Articles Canadian Politics

  • Where’s the Green Party Going?

    he last election might be viewed as the Greens’ first real kick at the can. It was the first time the party ran candidates in all federal ridings, the first time they were considered for inclusion in the leaders’ debates and the first time they garnered significant media attention. On election night, it won 4.3 per cent of the popular vote, making it eligible for public financing. Most voters look at the “green” moniker and seem to think they have a pretty good idea of what the Green Party stands for. Many Canadians assume that the Green Party of Canada is like the Green parties of Europe and the U.S. However, in their recent convention, the Canadian Greens seem to have opted to continue in a direction that is not entirely in keeping with progressive values.

  • Quebec’s National Question

    Nine years after the 1995 referendum and the numbness that followed it, Québec is returning to the debate on the national question. The sovereignty movement has never been a monolithic block behind the PQ. Support for sovereignty (around 45 per cent, according to the latest polls) cuts across political positions from right to left. In such a context, a wide debate on strategy is necessary, a debate that could have repercussions on the next electoral campaign, expected in 2007.

  • Making Low-Income Women of Colour Count in Toronto

    Poverty is the women’s biggest challenge, and even their tough resourcefulness cannot overcome the impossibilities this condition creates in their lives. Yet the women, many of whom are racialized immigrants, have insistent dreams of better and more independent lives. Managing rising levels of stress and ill health, Toronto’s low-income women try to make the impossible possible.

  • Adrienne’s Tour

    Anti-poverty demonstrators jeered Governor General Adrienne Clarkson in September as she made a well-guarded, carefully scripted promenade through Vancouver’s Downtown Eastside. According to a spokesperson for the Anti-Poverty Coalition, the group offered Her Excellency a guided tour of Canada’s poorest urban neighbourhood, but she chose instead the “sanitized” version offered by Vancouver Mayor Larry Campbell.

  • Health Care on the Mend?

    Following hard negotiations at the government conference centre in Ottawa in September, representatives of the federal and provincial governments hammered out a new deal for health care. This new deal promises $18 billion in its first six years and $41 billion over ten, promising to create more homecare, shorter treatment waiting times and a national drug strategy. An additional feature of the accord is an escalator clause, which is due to take effect in 2006-07. This escalator clause aims to boost transfer payments to the provinces by six per cent annually to keep pace with the increasing costs of health care.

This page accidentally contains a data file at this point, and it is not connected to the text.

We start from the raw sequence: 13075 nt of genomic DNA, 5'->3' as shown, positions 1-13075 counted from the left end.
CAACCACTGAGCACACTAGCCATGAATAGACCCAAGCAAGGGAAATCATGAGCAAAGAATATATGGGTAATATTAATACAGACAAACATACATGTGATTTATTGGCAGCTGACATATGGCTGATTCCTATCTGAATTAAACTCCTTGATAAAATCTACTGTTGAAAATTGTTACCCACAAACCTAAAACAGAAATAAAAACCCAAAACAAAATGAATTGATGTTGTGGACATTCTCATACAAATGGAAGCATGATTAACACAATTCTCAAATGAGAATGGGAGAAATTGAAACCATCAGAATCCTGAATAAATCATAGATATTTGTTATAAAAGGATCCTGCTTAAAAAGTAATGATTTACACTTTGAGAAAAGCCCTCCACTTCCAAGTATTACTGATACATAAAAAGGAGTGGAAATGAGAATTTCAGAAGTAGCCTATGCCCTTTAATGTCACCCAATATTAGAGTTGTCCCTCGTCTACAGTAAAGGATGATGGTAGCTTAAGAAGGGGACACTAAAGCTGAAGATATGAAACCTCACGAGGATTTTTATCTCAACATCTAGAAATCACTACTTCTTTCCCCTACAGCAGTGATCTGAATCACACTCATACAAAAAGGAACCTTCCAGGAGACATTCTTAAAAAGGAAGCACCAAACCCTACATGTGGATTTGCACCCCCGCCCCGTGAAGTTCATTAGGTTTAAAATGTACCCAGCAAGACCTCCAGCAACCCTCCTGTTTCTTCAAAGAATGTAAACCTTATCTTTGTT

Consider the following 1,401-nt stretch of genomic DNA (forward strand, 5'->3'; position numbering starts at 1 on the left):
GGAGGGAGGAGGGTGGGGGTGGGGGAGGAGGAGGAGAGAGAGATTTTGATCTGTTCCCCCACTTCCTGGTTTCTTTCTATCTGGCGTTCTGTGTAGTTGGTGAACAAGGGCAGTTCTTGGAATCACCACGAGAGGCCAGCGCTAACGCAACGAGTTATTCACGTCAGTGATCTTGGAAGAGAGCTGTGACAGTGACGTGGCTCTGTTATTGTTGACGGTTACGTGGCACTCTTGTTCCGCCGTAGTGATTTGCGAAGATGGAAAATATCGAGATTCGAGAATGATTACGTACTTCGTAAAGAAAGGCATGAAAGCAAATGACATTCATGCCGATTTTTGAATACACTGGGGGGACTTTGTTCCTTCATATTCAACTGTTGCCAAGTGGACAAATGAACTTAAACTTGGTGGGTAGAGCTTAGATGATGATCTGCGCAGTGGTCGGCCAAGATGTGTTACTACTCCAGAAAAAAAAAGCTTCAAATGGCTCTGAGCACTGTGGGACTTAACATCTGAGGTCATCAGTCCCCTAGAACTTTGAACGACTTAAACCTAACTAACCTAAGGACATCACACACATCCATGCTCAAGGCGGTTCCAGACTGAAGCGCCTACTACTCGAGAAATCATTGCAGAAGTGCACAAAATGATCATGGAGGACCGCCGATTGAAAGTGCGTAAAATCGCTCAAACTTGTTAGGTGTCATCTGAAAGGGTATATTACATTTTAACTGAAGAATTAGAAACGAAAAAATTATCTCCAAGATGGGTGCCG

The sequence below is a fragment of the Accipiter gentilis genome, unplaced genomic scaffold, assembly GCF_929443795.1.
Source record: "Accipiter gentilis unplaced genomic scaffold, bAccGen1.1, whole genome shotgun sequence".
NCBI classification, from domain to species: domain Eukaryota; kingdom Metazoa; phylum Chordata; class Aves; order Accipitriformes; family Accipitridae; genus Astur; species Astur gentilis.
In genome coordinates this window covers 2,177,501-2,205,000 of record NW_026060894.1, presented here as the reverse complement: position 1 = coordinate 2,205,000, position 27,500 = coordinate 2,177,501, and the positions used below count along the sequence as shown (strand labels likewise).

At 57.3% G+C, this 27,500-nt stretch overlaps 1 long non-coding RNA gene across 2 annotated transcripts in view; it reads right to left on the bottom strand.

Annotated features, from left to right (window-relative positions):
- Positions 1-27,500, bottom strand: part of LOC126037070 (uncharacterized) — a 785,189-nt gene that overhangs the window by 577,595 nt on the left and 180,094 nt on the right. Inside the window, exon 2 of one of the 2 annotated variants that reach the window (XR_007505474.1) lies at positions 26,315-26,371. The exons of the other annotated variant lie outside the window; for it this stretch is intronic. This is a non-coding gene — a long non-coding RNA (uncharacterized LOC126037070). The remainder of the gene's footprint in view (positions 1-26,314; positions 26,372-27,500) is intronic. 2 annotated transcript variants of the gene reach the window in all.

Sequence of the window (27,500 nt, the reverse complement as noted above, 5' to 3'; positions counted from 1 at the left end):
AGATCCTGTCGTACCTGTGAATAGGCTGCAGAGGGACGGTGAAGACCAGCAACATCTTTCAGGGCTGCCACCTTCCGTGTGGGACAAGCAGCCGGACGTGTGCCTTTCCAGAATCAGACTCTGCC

• Cities and Strategies for Progressive Politics

    Today over 80 per cent of Canadians live in cities. Toronto, Montréal, greater Vancouver and the Calgary-Edmonton corridor are huge concentrations of people and economic activity. Nearly all of the 300,000 new Canadians who arrive every year choose to live in these regions, dramatically changing the demographics and diversity of our urban centres. Yet Canada’s constitution, set in 1867, gives no role or power to cities, keeping them instead as chattels of provincial governments. While it may seem that the “cities agenda” is about accessing the finances to maintain a full range of services under public control, it is actually about staking out the ground for the kind of society we want. In order to do that, we need to be able to connect with far more people than the Left has done in many years. This stark fact helps to explain why the labour movement must be at the centre of a “new urban politics.”

  • Glen Murray’s Failed New Deal

    When he was president of the Federation of Canadian Municipalities, Jack Layton called for cities to be recognized constitutionally so as to be independent of the provinces and to be able to create their own forms of taxation. The Federation backed his argument that cities could not continue to finance themselves through property taxes alone. The media and federal governments chose to ignore the issue until Winnipeg’s then-mayor, Glen Murray, picked up on the idea and made it a national issue to the point that a cities agenda has become a declared top priority of Paul Martin’s new Liberal government.

  • The Uncertain Path to PR

    The election of a minority Liberal government in the June federal election has created a historic opportunity to push democratic reform in Canada, specifically dumping our unrepresentative, uncompetitive first-past-the-post voting system for some form of proportional representation. While there have been minority governments before – throughout the 1960s, from 1972-74 and in 1979 – this is the first time since Mackenzie King’s farmer/labour-supported Liberal minority government of 1921 that a number of key political parties favour at least considering PR.

  • Democracy in Montréal: One Step Forward, Two Steps Back

    The municipal political boundaries of Montréal are to be redrawn once again. Instead of one big city divided into 27 boroughs, Montréal will be one big city interspersed with 15 small municipalities. But apart from the question of identity, with its socio-economic and ethno-linguistic dimensions, does this movement represent a bid to strengthen local democracy?

  • Winnipeg: City of Contradictions

    Winnipeg’s history is one of contradictions. On one hand, it was once the “Gateway to the West”. On the other hand, it was the city of labour and struggle. Out of their struggles sprung a wealth of labour and social activism and progressive political thought and organization.

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